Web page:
State roundup for August 20. Associated Press.
Ray Soon, a well-connected, Harvard-educated private consultant, will take over as Honolulu Mayor Kirk Caldwell’s chief of staff on Sept. 3. Caldwell’s administration confirmed the hiring to Civil Beat on Monday, ending months of speculation about who would fill the role as the mayor’s on-the-ground, political lieutenant at Honolulu Hale. Civil Beat.
Residential electric rates rose on Oahu in August from July in part because of higher fuel costs, Hawaiian Electric Co. reported Monday. Star-Advertiser.
Kaiser Permanente's Moanalua Medical Center & Clinic, citing studies that show patients recover faster if they are surrounded by family and friends, began 24-hour patient visiting hours Monday. Prior to the new policy, Kaiser Moanalua allowed visitors from 11 a.m. to 8 p.m. Star-Advertiser.
About 60 percent of the units in The Collection were snapped up during an opening sales weekend that had people lined up before dawn for first crack at the 397 apartments in A&B Properties’ 43-story condominium project in Kakaako. Pacific Business News.
A Circuit Court jury will resume deliberations this morning after spending all day Monday trying to decide whether State Department special agent Christopher Deedy should be convicted or acquitted of murder. The jury does not have the option of convicting Deedy on a lesser charge of manslaughter despite a Hawaii Supreme Court decision that makes clear that jurors should be given that choice when there is a "rational basis" for the lesser offense. Star-Advertiser.
More than 200 people staged a peaceful protest on Monday outside Hawaii Electric Light Co.’s Hilo headquarters to express displeasure with the utility’s plan to expand geothermal energy development on the Big Island. The protest was organized by Puna Pono Alliance, an environmental group opposed to geothermal expansion. Many of the demonstrators wore T-shirts with the group’s logo on the front and “SAVE POHOIKI” on the back. Some had taken part in a three-day march to Hilo starting Saturday from Pahoa High School. Tribune-Herald.
University of Hawaii at Hilo students have a new dormitory to live in. The 300-unit Hale Alahonua residence hall is the first student housing built on campus in more nearly 25 years. Associated Press.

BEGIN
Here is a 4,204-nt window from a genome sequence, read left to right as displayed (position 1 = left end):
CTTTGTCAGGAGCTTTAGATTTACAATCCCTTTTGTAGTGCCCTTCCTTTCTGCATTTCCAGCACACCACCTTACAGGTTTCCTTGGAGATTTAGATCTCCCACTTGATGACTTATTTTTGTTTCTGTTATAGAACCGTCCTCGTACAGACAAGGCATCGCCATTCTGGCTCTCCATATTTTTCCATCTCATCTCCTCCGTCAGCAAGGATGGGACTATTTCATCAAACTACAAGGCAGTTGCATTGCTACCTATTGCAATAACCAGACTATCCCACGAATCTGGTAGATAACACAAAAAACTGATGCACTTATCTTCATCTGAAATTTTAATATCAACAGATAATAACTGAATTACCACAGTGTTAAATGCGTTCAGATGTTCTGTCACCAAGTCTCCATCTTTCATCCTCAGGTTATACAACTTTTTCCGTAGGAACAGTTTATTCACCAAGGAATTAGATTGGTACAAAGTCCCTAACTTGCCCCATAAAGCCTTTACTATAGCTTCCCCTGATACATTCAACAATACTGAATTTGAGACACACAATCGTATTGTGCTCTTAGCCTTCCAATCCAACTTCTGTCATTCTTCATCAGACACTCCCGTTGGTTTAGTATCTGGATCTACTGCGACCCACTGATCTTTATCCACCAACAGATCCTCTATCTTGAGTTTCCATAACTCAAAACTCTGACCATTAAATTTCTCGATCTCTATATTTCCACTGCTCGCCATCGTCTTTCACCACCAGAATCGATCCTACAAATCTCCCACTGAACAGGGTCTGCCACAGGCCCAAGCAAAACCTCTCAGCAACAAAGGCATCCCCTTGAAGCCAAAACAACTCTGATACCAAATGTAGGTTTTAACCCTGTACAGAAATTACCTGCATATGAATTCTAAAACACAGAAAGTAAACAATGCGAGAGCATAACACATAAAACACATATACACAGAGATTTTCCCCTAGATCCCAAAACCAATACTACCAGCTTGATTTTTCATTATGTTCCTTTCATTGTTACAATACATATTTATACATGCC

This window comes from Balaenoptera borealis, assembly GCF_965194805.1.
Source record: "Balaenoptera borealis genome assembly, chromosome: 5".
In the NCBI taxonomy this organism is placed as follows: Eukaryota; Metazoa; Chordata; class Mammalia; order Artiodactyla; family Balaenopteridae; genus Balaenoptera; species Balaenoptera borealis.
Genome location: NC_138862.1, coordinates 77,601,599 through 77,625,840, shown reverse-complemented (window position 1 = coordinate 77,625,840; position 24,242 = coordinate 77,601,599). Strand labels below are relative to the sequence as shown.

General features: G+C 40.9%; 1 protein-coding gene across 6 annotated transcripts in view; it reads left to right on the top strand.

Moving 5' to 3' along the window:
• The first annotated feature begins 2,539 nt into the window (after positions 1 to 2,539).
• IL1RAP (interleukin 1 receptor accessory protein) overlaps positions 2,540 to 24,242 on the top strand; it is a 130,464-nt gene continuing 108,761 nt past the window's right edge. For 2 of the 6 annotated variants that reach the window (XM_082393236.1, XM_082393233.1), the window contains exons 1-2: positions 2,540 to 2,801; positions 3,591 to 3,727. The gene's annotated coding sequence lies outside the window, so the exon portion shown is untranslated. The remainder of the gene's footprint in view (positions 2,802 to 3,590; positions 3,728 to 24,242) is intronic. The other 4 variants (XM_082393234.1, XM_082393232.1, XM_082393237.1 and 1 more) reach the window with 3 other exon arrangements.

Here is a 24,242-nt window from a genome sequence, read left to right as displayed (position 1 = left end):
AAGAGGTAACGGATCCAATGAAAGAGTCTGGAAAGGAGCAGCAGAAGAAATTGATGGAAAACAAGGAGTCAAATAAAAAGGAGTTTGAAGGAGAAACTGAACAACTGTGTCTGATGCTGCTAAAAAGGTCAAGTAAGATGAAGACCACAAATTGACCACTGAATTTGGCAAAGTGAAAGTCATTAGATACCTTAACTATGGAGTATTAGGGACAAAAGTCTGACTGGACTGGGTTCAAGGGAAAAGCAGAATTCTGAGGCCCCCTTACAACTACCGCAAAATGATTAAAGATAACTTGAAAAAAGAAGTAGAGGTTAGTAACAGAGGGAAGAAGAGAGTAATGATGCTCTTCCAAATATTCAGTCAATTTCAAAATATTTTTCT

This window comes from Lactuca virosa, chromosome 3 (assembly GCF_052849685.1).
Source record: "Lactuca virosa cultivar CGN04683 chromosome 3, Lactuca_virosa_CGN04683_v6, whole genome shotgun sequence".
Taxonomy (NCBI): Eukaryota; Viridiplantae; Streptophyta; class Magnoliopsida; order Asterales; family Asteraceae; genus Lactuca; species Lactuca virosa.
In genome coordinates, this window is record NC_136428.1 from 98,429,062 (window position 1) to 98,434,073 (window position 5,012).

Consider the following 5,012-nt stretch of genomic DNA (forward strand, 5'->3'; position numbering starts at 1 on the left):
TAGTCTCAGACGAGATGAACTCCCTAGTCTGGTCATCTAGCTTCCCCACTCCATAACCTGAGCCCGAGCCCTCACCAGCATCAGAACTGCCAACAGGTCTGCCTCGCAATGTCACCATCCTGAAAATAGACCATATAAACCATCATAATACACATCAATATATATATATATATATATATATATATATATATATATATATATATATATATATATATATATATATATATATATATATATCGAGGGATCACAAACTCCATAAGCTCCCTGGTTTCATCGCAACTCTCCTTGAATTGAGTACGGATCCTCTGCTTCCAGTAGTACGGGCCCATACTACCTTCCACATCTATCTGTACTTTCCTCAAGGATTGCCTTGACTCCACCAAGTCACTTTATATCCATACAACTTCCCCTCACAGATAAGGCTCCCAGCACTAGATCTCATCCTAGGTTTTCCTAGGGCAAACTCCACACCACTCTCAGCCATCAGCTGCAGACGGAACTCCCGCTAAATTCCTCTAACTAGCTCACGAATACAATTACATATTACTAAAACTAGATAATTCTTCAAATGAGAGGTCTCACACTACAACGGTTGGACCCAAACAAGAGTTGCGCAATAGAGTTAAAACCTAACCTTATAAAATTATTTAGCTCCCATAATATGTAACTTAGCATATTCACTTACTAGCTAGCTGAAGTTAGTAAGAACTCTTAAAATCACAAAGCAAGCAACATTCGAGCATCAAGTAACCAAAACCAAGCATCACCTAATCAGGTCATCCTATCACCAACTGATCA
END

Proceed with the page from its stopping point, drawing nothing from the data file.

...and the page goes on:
University of Hawaii at Hilo celebrated Monday morning the dedication of its newest facility, Hale ‘Alahonua Student Residence Hall. Today, the $32.5 million building, located on Kawili Street across from the main campus entrance, is set to begin moving in up to 300 of this year’s newest crop of students within its trio of of three-story wings, along with large common areas and exterior courtyards. Tribune-Herald.
Two Hawaii Island conservation projects are getting a financial boost from the federal government. The U.S. Fish and Wildlife Service awarded the Department of Land and Natural Resources’ Division of Forestry and Wildlife about $500,000 for projects to reintroduce the alala, or Hawaiian crow, to the wild on the Big Island, as well as work in the Ka‘u Forest Reserve. West Hawaii Today.
In the seven months since the Maui Police Department started its Crisis Intervention Team, specially trained officers have responded to at least 66 police calls involving mentally ill people in crisis. Maui News.
A final judgement in the amount of $246 million was entered in tax appeal court against nine Online Travel Companies selling Hawaiʻi hotel rooms, according to information released by the state Attorney General’s Office. Maui Now.
Results from newly revised Hawaii Department of Education standards show that Kapaa Middle School is ranked third on the island for academic performance and achievement. Kapaa Middle School Principal Nathan Aiwohi has worked to bring his school out of its restructuring classificiation under the No Child Left Behind Act ever since his tenure began in 2007. In the years since, students fell short of reaching that goal even though they meet many of the state’s reading and math benchmarks on their annual assessment tests. That was, however, until last year. Garden Island.
Not too long ago, Kawaikini charter school had classes under large tents. Today, the Hawaiian immersion school’s 125 students learn in style, inside two state-of-the-art energy-efficient buildings and several structures on a 10-acre property next to Kauai Community College in Puhi. Garden Island.